That's exactly why you DON'T just let a plumber be your hydronic heating designer!

    If you run a parallel branch off the first floor zone and put a tweakable ball valve adjust the proportional flows between first floor/basment you can probably just drop in the 16-25' or whatever and get reasonable temperature without a zone valve and without a basement thermostat. It'll also lengthen the burn times on the first floor zone calls, which will improve the net efficiency slightly.

    The napkin-math says even a 50' zone will be a comparative short-cycle at a 20F differential on the boiler controls. It's probably worth installing a heat purge economizer control (eg Becket AquaSmart, Intellicon 3250 HW+, Hydrstat 3200, all sub-$200 at internet pricing) to "exercise" the thermal mass of the system, maxing out the burn lengths, parking the boiler at a much lower temp during idle for lower standby loss. With sub-2 minute burns the thing is probably running about 75% efficiency instead of it's nameplate ~84% AFUE, but with a heat purging economizer control it can be pulled back north of 80%, saving maybe 10% on the overall fuel use.

    Try turning down the thermostat by 5F on the existing zone with the greatest amount of baseboard, and bumping up the thermostat on the shorter baseboard zone by 5F, then time and count the burns for an hour. If the aquastat controls can be set up for a differential greater than 20F between the high and low limits, max it out, whatever it is (keep the low-limit above 130F though.)

    Electric baseboard cost about 3x to heat with than 80% gas.

    The output of even the smallest pellet stove will be RIDICULOUSLY oversized for the basement heat load- don't go there!

    A pretty-good 3/4 ton mini-split (eg: Fujitsu AOU-9RLS2, Mitsubishi MSZ-FE09NA) would have an installed cost comparable to the pellet stove, and would be more appropriately sized, and it will modulate with load. It would cost about as much to operate as heating with 80% gas, and would be cheaper to run than a pellet stove. As a mostly-DIY you can get out for under 2 grand. Wth a pellet stove

  5. #20
    In the trades Dana's Avatar
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    Quote Originally Posted by Tom Sawyer View Post
    The math is going to cost him a couple grand that he doesn't need to spend. He said its always pretty comfortable down there without any heat at all. His existing heat pipes, domestic hot water pipes, washer and dryer all add heat to the zone. 20' of base will bump it up the few degrees he wants and I'll bet a whole lot that the cycle times are not materially different than he is already seeing on the rest of the house. I see this as the difference between engineers that spend their days at a computer and someone that has done so many similar installations that I can't even begin to count them. If he had a mod con down there I would probably side with you guys but not here. You are all over thinking this thing.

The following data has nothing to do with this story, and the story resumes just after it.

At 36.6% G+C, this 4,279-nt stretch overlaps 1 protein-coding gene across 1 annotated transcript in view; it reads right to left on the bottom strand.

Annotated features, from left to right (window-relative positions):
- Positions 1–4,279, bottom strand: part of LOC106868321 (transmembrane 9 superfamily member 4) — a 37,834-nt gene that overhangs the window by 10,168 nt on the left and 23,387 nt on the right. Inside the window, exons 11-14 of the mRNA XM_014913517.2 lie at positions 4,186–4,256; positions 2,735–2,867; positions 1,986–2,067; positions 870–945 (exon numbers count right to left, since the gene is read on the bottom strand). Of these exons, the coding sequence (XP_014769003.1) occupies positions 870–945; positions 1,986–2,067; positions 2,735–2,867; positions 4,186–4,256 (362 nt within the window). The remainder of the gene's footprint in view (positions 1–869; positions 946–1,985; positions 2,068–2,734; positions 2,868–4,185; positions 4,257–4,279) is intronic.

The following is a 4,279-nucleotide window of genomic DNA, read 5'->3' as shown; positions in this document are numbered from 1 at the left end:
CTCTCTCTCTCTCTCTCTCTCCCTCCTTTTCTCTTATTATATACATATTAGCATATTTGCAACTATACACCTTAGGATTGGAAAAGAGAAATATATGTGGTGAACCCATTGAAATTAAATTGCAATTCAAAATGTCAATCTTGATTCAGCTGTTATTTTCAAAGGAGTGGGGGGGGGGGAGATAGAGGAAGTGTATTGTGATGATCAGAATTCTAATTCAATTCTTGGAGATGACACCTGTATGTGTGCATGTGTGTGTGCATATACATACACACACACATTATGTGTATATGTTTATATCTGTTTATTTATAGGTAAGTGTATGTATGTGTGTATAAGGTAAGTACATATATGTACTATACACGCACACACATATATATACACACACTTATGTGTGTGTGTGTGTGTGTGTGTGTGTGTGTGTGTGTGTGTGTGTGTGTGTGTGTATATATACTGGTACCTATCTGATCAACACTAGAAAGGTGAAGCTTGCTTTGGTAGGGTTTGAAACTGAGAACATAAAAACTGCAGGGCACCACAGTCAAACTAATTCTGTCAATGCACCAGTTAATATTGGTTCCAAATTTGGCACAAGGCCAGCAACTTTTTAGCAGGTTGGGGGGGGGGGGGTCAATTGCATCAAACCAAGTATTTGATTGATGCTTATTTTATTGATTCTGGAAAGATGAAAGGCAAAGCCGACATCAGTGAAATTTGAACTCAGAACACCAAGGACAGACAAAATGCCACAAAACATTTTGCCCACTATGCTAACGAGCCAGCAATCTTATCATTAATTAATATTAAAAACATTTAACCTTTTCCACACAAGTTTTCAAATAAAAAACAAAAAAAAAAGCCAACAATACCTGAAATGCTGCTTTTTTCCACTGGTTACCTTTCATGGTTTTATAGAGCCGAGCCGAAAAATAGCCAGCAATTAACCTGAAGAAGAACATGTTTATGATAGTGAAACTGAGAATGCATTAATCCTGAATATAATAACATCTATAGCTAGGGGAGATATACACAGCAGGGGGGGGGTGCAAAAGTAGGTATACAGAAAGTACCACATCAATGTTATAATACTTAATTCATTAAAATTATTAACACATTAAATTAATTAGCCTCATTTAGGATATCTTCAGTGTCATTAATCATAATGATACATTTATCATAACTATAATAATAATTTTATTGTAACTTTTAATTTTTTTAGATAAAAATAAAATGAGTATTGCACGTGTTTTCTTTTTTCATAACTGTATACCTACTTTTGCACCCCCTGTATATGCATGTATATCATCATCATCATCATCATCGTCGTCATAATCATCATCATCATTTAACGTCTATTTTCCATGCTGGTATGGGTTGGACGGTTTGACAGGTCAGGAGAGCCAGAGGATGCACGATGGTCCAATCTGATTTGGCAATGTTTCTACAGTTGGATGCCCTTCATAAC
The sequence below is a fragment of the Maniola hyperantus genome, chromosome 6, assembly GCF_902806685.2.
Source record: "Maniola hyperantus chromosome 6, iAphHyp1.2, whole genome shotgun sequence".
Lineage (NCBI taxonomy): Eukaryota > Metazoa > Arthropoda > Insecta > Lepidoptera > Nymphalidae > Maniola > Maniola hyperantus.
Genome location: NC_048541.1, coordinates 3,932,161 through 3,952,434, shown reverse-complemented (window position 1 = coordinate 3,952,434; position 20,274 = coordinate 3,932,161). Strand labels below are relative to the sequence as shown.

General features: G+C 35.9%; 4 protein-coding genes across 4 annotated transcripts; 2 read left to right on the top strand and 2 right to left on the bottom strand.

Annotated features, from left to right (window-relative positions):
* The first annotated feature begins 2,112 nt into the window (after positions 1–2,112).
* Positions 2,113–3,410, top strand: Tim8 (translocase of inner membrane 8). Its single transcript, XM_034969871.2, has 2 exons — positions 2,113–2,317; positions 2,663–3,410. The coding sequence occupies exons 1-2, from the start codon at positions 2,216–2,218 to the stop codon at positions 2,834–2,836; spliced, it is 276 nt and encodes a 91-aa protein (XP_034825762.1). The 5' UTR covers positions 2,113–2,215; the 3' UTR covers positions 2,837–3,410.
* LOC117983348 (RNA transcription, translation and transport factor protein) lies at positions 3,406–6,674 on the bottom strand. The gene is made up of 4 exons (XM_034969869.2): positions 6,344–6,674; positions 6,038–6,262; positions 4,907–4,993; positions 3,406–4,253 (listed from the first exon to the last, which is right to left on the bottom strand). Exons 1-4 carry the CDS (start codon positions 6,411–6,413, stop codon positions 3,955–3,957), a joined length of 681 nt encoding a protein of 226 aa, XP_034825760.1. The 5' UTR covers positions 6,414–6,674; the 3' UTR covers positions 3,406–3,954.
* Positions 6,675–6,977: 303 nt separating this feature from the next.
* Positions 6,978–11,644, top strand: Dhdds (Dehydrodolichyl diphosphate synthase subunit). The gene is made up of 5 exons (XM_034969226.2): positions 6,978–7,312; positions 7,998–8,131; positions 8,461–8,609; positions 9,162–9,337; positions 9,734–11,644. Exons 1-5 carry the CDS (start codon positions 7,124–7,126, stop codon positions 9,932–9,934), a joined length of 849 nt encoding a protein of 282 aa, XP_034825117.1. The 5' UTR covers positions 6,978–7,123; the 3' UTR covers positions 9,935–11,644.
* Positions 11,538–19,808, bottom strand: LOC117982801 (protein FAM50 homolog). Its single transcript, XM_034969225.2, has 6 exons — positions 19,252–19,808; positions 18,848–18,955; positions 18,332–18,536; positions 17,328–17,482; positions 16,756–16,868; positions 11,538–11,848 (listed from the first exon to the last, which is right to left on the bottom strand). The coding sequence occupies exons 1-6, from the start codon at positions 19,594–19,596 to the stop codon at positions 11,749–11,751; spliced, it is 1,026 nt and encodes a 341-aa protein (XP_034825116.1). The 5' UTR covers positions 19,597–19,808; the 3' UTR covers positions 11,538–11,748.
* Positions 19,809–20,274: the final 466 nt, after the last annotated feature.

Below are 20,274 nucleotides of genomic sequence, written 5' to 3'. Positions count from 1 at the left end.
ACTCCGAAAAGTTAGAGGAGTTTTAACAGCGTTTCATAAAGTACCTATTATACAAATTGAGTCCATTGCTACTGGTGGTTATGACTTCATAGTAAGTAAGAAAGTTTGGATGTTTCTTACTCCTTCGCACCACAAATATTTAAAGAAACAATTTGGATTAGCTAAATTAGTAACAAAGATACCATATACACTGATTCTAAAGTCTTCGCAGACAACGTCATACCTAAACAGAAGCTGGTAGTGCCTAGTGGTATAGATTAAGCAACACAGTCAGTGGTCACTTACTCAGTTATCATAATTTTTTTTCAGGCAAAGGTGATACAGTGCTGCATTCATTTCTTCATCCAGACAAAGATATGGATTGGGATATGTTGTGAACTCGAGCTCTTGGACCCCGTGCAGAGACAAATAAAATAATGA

If the math is going to cost a couple grand, I'm clearly in the wrong business, or not charging enough! :-)

    As a mostly DIY site, if you give them enough of napkin level math, they can usually hit it close enough.

  6. #21
    In the Trades Tom Sawyer's Avatar
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    Quote Originally Posted by Dana View Post
    If the math is going to cost a couple grand, I'm clearly in the wrong business, or not charging enough! :-)

    As a mostly DIY site, if you give them enough of napkin level math, they can usually hit it close enough.
    I'm not trying to slam anyone here and I'm just a guilty of overselling myself but sometimes a little light comes on and I stand back and look at the bigger picture. Sure, putting 20 feet of base is not the optimal thing to do but then again, his boiler is 20 plus years old and I'd bet money that the other zones are less than optimal in length too. It probably will short cycle a bit but no more than it probably already cycles.
    [B]No, plumbing ain't rocket science. Unlike rocket science, plumbing requires a license[B]

  7. #22
    In the trades Dana's Avatar
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    It's all true!

    He says has 112' of baseboard cut up into 2 zones, so at least one of those zones is going to be pretty damned stubby for 85K of output, so if he is averaging better than 3 minutes of burn out of it I'd be surprised.